The case underscores how Hamas cynically exploits Israel’s humanitarian approach and how it does not hesitate to endanger the basic interests of the Palestinian public in its efforts to rebuild its Gaza-based military capabilities.
By means of this network, the Hamas purchased and brought into the Gaza Strip, via the Kerem Shalom Crossing, thousands of tons of raw materials that were used in its military installations, to prepare attack tunnels, at its training facilities and for the manufacture of war materiel. In certain instances, the materials that were purchased in Israel were transported from the Palestinian side of the Kerem Shalom Crossing directly to Hamas training bases and installations.
The ISA, in conjunction with the Israel Police and Israel Tax Authority, has so far investigated 26 suspects, including Israeli citizens, who were involved in supplying the materials, storing them and smuggling them through the Kerem Shalom Crossing. The Israel Police and Israel Tax Authority have also investigated additional suspects. Trucks and large quantities of to-be-smuggled materiel were seized.
Severe indictments – including for security offenses – have been filed in Be’er Sheva District Court. Requests have been filed regarding the confiscation of the seized vehicles and materials.
Operation of the network
The Kerem Shalom Crossing provides the only passage for merchandise and goods between Israel and the Gaza Strip. The State of Israel saw to the regular operation of the Crossing, even during Operation Protective Edge, in order to allow the importation of consumer goods and basic products for the population of Gaza. Terrorists in Gaza, especially Hamas, identified the potential at the Crossing for bringing in materials need to build up their military infrastructures.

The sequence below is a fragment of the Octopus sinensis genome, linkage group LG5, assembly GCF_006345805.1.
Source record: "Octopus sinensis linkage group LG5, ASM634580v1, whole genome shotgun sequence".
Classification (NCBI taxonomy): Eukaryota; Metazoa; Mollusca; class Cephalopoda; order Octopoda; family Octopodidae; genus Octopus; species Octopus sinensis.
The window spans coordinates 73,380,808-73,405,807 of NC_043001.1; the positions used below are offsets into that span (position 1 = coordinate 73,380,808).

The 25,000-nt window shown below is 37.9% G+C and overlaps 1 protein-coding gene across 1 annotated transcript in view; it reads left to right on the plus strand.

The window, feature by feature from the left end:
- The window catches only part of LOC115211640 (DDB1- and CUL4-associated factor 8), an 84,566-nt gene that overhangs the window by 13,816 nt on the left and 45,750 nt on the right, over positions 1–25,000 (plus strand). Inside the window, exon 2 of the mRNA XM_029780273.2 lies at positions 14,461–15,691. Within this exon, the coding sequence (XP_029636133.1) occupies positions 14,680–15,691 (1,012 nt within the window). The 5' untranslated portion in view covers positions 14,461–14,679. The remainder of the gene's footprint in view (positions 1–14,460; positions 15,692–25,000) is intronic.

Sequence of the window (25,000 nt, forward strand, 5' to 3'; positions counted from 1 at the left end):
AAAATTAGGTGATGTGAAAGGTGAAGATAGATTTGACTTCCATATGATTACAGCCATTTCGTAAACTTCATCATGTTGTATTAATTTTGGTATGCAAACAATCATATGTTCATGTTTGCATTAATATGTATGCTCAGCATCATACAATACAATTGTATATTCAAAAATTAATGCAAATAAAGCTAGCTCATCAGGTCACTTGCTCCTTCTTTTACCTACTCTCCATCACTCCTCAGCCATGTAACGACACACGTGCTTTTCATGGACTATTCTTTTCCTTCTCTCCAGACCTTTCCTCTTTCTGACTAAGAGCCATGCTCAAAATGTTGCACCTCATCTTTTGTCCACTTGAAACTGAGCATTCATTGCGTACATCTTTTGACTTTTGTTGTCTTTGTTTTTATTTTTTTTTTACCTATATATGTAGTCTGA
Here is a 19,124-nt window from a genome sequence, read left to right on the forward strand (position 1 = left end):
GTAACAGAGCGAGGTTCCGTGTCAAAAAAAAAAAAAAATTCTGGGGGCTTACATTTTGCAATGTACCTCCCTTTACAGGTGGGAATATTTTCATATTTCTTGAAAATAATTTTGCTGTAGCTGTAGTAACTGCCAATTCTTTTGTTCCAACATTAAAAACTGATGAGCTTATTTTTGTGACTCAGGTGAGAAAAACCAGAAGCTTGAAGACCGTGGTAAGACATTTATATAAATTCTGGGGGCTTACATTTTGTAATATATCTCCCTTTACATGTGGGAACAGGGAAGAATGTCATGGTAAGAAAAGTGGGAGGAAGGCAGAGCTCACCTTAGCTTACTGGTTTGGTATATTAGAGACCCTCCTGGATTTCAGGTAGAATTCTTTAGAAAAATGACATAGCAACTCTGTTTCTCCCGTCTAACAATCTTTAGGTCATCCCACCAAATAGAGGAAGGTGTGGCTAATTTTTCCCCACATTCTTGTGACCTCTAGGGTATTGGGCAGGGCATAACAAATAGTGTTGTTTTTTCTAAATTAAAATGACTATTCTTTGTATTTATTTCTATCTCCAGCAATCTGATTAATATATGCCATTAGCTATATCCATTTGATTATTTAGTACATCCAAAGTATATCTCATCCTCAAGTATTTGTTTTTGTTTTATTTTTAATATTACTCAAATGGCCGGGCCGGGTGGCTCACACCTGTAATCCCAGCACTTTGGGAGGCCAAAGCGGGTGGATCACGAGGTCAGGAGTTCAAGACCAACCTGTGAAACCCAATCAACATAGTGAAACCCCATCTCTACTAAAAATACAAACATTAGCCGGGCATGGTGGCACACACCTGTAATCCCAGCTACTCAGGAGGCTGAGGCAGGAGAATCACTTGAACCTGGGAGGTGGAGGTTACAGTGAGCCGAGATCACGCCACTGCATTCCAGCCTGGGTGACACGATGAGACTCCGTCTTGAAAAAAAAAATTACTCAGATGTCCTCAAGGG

Registered Palestinian merchants were used to purchase a range of raw materials and other goods (including – inter alia – iron and various iron goods and products, electrical and electronic equipment, communications equipment, fiber optic cables, drills and other digging equipment, concrete, etc.) for military use. Israeli, foreign and Palestinian Authority-based suppliers supplied the goods. Elements in Israel were, for the most part, used to store the goods. These elements were aware that the goods in question were for the Gaza Strip despite the lack of the necessary permits and either knew or estimated that they were designated for terrorist organizations.
In this manner, large quantities of materials were systematically purchased in Israel and smuggled into the Gaza Strip over a period of time. As routes through Sinai became more difficult, the foregoing route became more valuable to Hamas.
Smuggled goods were frequently hidden among consignments that had received the necessary permits. In one instance, raw materials for use in the manufacture of explosives were hidden in a container of humanitarian equipment.
The case underscores – yet again – how Hamas cynically exploits Israel’s humanitarian approach and how Hamas does not hesitate to endanger the basic interests of the Palestinian public in its efforts to rebuild its Gaza-based military capabilities.
Hamas has invested vast sums in building up its military infrastructure even as its leaders and spokesmen seize every opportunity to bewail the Palestinian public’s dire economic plight.
Israeli security and law-enforcement authorities will tighten the supervision of goods designated for the Gaza Strip and will use all legal means (criminal prosecution, economic sanctions, the confiscation of goods, revocation of permits, etc.) at their disposal to combat smuggling.